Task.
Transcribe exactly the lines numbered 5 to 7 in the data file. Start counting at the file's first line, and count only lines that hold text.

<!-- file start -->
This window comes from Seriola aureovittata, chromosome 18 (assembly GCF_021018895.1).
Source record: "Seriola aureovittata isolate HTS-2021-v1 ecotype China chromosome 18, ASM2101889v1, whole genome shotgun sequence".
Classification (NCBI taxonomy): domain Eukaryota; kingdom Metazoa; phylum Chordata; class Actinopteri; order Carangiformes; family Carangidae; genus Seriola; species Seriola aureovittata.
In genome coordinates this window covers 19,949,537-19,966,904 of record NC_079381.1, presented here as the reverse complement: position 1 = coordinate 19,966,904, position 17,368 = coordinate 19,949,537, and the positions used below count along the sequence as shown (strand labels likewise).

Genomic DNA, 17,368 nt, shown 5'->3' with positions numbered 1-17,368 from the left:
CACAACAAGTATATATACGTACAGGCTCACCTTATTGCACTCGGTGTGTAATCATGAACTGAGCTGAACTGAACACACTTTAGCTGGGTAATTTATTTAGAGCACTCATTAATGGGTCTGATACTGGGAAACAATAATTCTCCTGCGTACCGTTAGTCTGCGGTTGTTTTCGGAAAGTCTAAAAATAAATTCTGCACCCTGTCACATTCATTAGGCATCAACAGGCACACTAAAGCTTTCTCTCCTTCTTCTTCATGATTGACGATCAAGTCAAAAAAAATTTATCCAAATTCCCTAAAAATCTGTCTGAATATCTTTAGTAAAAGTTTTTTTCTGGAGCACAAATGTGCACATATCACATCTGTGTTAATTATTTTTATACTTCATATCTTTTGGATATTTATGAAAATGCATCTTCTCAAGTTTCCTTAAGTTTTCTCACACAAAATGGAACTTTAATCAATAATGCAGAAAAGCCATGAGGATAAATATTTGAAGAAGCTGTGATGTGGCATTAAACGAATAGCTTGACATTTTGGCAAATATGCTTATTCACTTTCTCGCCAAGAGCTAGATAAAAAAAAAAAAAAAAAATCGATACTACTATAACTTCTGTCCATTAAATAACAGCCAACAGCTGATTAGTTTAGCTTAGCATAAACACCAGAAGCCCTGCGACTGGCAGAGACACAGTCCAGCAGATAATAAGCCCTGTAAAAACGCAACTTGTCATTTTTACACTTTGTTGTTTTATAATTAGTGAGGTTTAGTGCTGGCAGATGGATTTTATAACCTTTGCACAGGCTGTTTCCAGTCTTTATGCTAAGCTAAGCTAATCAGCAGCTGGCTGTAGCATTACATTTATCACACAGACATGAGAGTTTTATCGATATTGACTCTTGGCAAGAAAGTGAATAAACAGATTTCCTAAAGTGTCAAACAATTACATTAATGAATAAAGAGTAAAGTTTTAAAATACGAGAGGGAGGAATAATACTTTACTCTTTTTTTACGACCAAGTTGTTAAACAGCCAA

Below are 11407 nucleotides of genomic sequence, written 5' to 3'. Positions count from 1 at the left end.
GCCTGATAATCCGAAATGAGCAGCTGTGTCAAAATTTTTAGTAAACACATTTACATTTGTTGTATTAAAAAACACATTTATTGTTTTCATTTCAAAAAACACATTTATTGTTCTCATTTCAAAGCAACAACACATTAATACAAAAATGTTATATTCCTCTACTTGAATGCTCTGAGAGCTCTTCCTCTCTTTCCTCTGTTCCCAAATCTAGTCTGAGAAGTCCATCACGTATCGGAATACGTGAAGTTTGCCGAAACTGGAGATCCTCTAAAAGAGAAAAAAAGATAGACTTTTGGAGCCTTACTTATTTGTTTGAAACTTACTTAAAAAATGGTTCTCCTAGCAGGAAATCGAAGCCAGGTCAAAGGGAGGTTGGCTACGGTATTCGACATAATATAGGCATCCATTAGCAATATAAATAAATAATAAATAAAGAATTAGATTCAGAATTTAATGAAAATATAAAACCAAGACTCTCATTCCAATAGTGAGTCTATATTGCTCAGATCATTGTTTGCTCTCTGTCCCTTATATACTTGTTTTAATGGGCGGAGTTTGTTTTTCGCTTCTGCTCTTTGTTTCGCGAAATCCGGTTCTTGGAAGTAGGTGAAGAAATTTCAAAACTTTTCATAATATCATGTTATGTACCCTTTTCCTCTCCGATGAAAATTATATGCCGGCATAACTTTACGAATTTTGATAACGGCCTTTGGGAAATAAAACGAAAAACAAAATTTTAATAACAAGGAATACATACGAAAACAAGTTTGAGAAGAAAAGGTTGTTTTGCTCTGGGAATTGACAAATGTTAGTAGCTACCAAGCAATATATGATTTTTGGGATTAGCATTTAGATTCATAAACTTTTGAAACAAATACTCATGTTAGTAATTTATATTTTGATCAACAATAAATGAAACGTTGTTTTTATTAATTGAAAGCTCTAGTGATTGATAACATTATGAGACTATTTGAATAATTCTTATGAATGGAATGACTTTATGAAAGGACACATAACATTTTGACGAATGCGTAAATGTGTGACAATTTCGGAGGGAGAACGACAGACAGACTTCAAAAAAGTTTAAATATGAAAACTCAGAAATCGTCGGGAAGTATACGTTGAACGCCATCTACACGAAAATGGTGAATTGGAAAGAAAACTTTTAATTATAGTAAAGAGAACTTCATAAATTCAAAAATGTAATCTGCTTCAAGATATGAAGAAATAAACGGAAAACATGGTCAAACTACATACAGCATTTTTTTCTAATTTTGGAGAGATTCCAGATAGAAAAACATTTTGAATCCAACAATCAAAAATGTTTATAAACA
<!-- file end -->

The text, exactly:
Genomic DNA, 17,368 nt, shown 5'->3' with positions numbered 1-17,368 from the left:
CACAACAAGTATATATACGTACAGGCTCACCTTATTGCACTCGGTGTGTAATCATGAACTGAGCTGAACTGAACACACTTTAGCTGGGTAATTTATTTAGAGCACTCATTAATGGGTCTGATACTGGGAAACAATAATTCTCCTGCGTACCGTTAGTCTGCGGTTGTTTTCGGAAAGTCTAAAAATAAATTCTGCACCCTGTCACATTCATTAGGCATCAACAGGCACACTAAAGCTTTCTCTCCTTCTTCTTCATGATTGACGATCAAGTCAAAAAAAATTTATCCAAATTCCCTAAAAATCTGTCTGAATATCTTTAGTAAAAGTTTTTTTCTGGAGCACAAATGTGCACATATCACATCTGTGTTAATTATTTTTATACTTCATATCTTTTGGATATTTATGAAAATGCATCTTCTCAAGTTTCCTTAAGTTTTCTCACACAAAATGGAACTTTAATCAATAATGCAGAAAAGCCATGAGGATAAATATTTGAAGAAGCTGTGATGTGGCATTAAACGAATAGCTTGACATTTTGGCAAATATGCTTATTCACTTTCTCGCCAAGAGCTAGATAAAAAAAAAAAAAAAAAATCGATACTACTATAACTTCTGTCCATTAAATAACAGCCAACAGCTGATTAGTTTAGCTTAGCATAAACACCAGAAGCCCTGCGACTGGCAGAGACACAGTCCAGCAGATAATAAGCCCTGTAAAAACGCAACTTGTCATTTTTACACTTTGTTGTTTTATAATTAGTGAGGTTTAGTGCTGGCAGATGGATTTTATAACCTTTGCACAGGCTGTTTCCAGTCTTTATGCTAAGCTAAGCTAATCAGCAGCTGGCTGTAGCATTACATTTATCACACAGACATGAGAGTTTTATCGATATTGACTCTTGGCAAGAAAGTGAATAAACAGATTTCCTAAAGTGTCAAACAATTACATTAATGAATAAAGAGTAAAGTTTTAAAATACGAGAGGGAGGAATAATACTTTACTCTTTTTTTACGACCAAGTTGTTAAACAGCCAA

Below are 11407 nucleotides of genomic sequence, written 5' to 3'. Positions count from 1 at the left end.